Malik is still very much involved with the Bay Mills tribe, as witnessed by the fact that Bay Mills entered into a relatively new contract with Malik’s Blue Water Resorts enterprise, which has been covering the monthly option on the potential Edison Inn casino property in Port Huron. The new contract, which expires in 2010, involved rewriting a management contract into a consulting arrangement whereby the tribe will have from 20 to 30 years to pay back money owed to Blue Water Resorts instead of needing to pay it back in five years time. It’s said this deal could end up saving the tribe at least $48 million, though no one is saying what’ll happen if the casino never gets built by the Bay Mills tribe or is located elsewhere in Port Huron.
However, gaming entrepreneurs like Malik and Marion Ilitch have no qualms about feeding off Native Americans and gamblers with an addiction for wanting more out of life than they’re getting. They also have no qualms about greasing the palms of any who can help them feed, including the palms of those whose avarice for campaign money outweighs their sense of honor in carrying out their duties of office.
Mike Malik and various members of the Ilitch family are no strangers to palm greasing by way of political contributions. From 2003-06 they gave committees controlled by Rep. Candice Miller at least $75,000. They also gave well over $54,000 to benefit the reelection of Sen. Stabenow, and many more thousands to governors and various folks who sit on committees; particularly committees that decide whether or not certain Native American tribes should be allowed to go reservation shopping for gambling land in more lucrative areas of a state.
As for Sen. Carl Levin, almost $100,000 poured into his campaign coffer on March 30, 2007, much of it from those with an interest in the Port Huron casino, including James Acheson who is said not to have been in the habit of giving money to political campaigns. To date, eight Indian tribes have contributed $16,200 for Levin’s reelection campaign beginning on March 30, 2007 when the Bay Mills tribe made two $2,300 contributions.
In comparison, the Port Huron entrepreneurs have thrown Rep. Stupak only crumbs during this election cycle and only the Bay Mills and Soo tribes have so far contributed a paltry $9,100 to his reelection efforts. However, if it’s any solace to those who reservation shop for casinos, Stupak has said, “I’ll get it done. I’ve been working on this for 10 years. I’ll get it done.”
Of course, he may have been saying the same thing to another tribe for well over a decade because since at least 1994, if not longer, Stupak has repeatedly introduced legislation to “reaffirm and clarify the Federal relationship of the Burt Lake Band of the Ottawa and Chippewa as a distinct federally recognized Indian Tribe.”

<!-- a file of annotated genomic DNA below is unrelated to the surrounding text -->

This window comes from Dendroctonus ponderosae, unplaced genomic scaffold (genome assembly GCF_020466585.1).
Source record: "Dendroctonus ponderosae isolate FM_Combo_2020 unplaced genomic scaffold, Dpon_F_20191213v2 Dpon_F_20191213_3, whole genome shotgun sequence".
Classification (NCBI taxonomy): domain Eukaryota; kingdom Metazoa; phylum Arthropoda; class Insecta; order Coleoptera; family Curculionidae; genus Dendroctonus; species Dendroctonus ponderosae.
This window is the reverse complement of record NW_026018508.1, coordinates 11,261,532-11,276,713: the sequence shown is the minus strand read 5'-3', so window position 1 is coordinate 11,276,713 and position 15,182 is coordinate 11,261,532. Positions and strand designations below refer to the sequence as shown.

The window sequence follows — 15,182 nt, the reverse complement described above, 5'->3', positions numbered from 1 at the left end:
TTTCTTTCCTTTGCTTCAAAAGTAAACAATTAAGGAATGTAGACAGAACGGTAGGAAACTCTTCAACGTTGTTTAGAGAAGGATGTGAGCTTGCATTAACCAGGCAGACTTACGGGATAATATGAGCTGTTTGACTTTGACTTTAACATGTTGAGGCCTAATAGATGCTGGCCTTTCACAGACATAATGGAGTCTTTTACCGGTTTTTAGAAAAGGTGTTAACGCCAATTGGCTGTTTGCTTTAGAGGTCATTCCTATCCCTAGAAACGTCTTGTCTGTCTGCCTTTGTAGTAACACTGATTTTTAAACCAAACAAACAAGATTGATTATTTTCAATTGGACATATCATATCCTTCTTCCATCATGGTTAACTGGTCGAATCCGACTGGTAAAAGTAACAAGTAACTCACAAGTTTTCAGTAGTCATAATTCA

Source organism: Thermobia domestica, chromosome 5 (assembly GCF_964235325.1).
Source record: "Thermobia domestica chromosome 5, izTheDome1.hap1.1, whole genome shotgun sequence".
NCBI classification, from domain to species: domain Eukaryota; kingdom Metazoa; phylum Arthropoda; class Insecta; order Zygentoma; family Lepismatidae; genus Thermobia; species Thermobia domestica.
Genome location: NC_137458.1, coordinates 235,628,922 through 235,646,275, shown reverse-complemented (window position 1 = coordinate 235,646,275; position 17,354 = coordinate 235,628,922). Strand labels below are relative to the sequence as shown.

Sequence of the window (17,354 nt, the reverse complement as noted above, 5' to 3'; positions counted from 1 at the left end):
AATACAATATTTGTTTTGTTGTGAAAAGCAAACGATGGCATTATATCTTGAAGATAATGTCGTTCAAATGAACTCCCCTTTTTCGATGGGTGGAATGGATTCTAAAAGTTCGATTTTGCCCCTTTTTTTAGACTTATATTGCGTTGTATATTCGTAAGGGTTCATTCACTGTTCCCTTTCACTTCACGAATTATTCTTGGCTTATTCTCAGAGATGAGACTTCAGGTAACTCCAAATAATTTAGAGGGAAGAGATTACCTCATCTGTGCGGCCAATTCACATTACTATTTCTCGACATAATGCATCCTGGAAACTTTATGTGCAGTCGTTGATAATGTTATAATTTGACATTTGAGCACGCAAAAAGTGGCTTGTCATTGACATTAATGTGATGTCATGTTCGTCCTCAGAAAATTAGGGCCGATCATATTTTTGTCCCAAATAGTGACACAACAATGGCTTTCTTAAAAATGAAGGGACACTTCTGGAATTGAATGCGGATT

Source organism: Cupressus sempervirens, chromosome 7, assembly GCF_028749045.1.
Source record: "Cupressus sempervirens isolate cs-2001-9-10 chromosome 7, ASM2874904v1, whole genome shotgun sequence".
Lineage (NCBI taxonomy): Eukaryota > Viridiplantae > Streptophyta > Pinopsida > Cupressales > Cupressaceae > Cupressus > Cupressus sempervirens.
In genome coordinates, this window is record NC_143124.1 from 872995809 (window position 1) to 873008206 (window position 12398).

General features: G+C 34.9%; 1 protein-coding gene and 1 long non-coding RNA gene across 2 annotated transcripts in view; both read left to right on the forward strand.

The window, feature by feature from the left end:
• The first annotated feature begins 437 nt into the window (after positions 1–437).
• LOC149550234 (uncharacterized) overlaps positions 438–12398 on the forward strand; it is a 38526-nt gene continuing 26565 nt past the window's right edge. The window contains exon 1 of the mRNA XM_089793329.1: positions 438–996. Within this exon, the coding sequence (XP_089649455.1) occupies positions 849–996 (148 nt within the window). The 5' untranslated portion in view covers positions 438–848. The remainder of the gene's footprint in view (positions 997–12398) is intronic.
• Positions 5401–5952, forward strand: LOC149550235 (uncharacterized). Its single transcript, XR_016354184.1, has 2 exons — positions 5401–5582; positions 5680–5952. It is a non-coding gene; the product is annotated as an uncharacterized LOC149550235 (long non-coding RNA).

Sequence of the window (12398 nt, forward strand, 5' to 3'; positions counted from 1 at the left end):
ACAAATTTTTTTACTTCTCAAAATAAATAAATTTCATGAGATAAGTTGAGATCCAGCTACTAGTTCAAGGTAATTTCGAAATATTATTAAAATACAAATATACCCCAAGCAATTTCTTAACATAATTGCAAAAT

He proposed that legislation again on March 19, 2007 as HR-1575. Should it be enacted, it will not only entitle the Burt Lake Band, located northeast of Petoskey, to federal services and benefits provided to recognized Indian tribes, but will also provide for lands to be acquired and held in trust for the Band by the Secretary of the Interior.
Perhaps they, too, have been patiently waiting to do a little reservation shopping for casino land even though David Anderson, Assistant Secretary for Indian Affairs at the Dept. of the Interior declared in 2004 that the Burt Lake Band does not meet the criteria to be federally recognized.
At present, however, all eyes are turned toward the Congressional proponents of reservation shopping who have been met with stiff opposition from Michigan’s Rep. John Conyers (D-Dist. 14) and Rep. Carolyn Cheeks-Kilpatrick (D-Dist. 13), among others.
Conyers, Chairman of the House Judiciary Committee, held a hearing on April 2, 2008 regarding the Bay Mills and Soo Tribe’s bid to set up casinos hundreds of miles from their Upper Peninsula home. As a result of that hearing, the Committee voted unanimously to recommend that the full House reject each of the two separate measures that would advance the proposed tribal casinos in Port Huron and Romulus.
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Although he certainly must realize that reservation shopping has been going on for years, Conyers said the legislation “would set a dangerous precedent blazing a new pathway to opening casinos, not just in Michigan, but all over the country.”
It remains now to be seen if the U.S. House of Representatives will heed the Judiciary Committee’s recommendation, or if it will do an end run around Conyers & Company and help Stupak & Company “get it done.” For part one click below.
and Dingell face off over casinos
2, Payment is the judge too
3, Appeals court rules for tribe in Detroit casino selection process
4, Efforts by Out-of-State Tribes to Establish Casinos Far From their Reservations
5, Written Testimony for the US Senate Committee on Indian Affairs presented by Mike Jandernoa
7, Michigan Strategic Fund
8, Granholm cuts new deal on Port Huron Casino
9, Philanthropist uses fortune from family business to Reshape Port Huron
10, Mike Malik wins big with the proposed Port Huron casino; no license required, less taxes
� 2008 Carole "C.J." Williams - All Rights Reserved